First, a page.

The 100/100 strategy of staving off a writing drought

I am writing regularly, and have a goal. The goal is to write one hundred 100-word short stories by the end of 2012. This is perfect. It’s a semi-big project, but is by its nature it’s one that’s divided into tiny chunks. Teeny-tiny chunks. This makes the project significantly less daunting.

There is no need for an over-arching theme; the stories are all self contained. They can be funny, touching, morbid, scary, erotic, or anything else I like. There is lots of freedom and I won’t get bored. I’m motivated to find the time required to do them.

My goal requires writing almost two of these gems a week. This puts enough pressure on me to keep at it, but not so much as to overwhelm me. I already decided that if there are some klunkers in the bunch at the end of the year, that’s OK. I’ll try to make them good, but I can’t get too perfectionistic about it if I’m going to crank out a hundred.

I became interested in this fiction genre after winning a local tabloid’s 101-word short story contest with the following story:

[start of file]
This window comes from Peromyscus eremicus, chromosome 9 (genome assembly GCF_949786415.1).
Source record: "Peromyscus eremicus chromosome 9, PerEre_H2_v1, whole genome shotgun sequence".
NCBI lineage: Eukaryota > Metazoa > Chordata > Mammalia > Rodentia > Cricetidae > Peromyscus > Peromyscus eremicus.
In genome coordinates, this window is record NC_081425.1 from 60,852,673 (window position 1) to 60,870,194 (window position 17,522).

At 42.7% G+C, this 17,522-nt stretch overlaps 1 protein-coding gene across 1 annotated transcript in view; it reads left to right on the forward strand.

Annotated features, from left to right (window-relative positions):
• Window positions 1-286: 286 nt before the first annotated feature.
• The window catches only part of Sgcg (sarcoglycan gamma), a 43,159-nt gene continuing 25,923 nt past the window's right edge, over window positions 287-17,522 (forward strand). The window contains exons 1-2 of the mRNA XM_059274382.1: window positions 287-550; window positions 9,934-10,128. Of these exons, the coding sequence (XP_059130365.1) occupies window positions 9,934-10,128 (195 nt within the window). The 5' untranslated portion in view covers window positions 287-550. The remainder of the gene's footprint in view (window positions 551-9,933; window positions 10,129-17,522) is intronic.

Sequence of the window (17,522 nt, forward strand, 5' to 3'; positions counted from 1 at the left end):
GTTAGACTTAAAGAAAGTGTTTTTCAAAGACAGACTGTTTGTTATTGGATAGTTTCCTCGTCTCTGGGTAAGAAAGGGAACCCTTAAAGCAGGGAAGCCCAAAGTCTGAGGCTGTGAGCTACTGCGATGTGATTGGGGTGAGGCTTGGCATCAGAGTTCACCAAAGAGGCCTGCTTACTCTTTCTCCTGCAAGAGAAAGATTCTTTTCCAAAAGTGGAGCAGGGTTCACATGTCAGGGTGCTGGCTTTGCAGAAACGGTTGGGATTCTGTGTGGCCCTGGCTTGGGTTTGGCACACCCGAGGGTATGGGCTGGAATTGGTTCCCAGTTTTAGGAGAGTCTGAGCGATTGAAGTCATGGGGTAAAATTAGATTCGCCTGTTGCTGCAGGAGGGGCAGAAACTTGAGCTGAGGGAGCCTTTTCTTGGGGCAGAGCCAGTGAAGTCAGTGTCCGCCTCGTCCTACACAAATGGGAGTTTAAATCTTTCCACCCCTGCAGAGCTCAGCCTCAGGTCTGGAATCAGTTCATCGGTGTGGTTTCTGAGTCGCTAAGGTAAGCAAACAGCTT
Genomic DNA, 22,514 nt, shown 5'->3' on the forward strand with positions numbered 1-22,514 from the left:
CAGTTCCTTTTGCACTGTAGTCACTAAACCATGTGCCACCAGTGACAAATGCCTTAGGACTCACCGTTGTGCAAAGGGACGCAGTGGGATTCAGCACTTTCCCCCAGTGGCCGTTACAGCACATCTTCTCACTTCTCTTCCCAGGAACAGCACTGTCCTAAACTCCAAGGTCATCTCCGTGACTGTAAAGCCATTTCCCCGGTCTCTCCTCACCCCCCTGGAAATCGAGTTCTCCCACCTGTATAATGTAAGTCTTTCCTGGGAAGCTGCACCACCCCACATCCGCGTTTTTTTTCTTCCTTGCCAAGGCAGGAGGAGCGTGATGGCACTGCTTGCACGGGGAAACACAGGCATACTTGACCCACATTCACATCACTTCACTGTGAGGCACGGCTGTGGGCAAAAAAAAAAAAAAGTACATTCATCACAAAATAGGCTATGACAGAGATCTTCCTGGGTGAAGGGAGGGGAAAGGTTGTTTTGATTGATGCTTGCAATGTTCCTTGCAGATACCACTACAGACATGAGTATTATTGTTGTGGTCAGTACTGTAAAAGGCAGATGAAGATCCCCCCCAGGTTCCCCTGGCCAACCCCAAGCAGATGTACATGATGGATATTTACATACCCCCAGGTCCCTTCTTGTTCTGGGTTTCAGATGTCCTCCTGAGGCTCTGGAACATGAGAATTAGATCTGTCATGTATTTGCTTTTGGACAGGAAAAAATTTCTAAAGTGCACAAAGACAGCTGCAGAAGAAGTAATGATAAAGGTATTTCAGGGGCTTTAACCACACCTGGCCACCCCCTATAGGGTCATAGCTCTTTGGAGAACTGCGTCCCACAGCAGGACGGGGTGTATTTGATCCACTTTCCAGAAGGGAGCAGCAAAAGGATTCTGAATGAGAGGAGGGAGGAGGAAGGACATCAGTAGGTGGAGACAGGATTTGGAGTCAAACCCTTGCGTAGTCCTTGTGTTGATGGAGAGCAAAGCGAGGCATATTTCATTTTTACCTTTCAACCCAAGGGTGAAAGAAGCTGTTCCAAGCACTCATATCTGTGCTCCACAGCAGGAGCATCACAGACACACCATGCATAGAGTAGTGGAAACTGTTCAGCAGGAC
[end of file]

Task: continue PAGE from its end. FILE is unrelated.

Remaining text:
Fruit Fly

Anger and science make a dangerous cocktail. Like at MIT’s centennial anniversary celebration when Beth, in a tequila-besotted rage, swiped a Q-tip inside my cheek and vowed to turn me into a fruit fly. I should have taken her seriously but I just chalked it up to professional envy and shuffled back to my bench.  Today, hovering above her laptop, I watch with disbelief as Beth writes up my research as her own. And though my thoughts come more slowly now, it dawns on me that even in this form I can exact revenge. I dive into her frosty margarita.

Not unlike writing poetry and song lyrics, these things can be tricky, and the economy of language required places special constraints and demands on the writer.  But these are puzzles I enjoy working out.

Now that I’ve committed myself publicly to this task, it will be hard not to do it. I’m boxed in. I would hate to receive the critical comments and ridicule that failure would surely generate.  I will also undoubtedly learn more about my writing process as I engage with this goal, week after week.

About David Rasch

Author, psychologist, speaker, teacher, consultant, workshop leader
This entry was posted in Tips for overcoming writer's block and procrastination. Bookmark the permalink.

One Response to The 100/100 strategy of staving off a writing drought

  1. Fakewomen says:

    I’m making a goal to write a one word comment on every 100 words you write:

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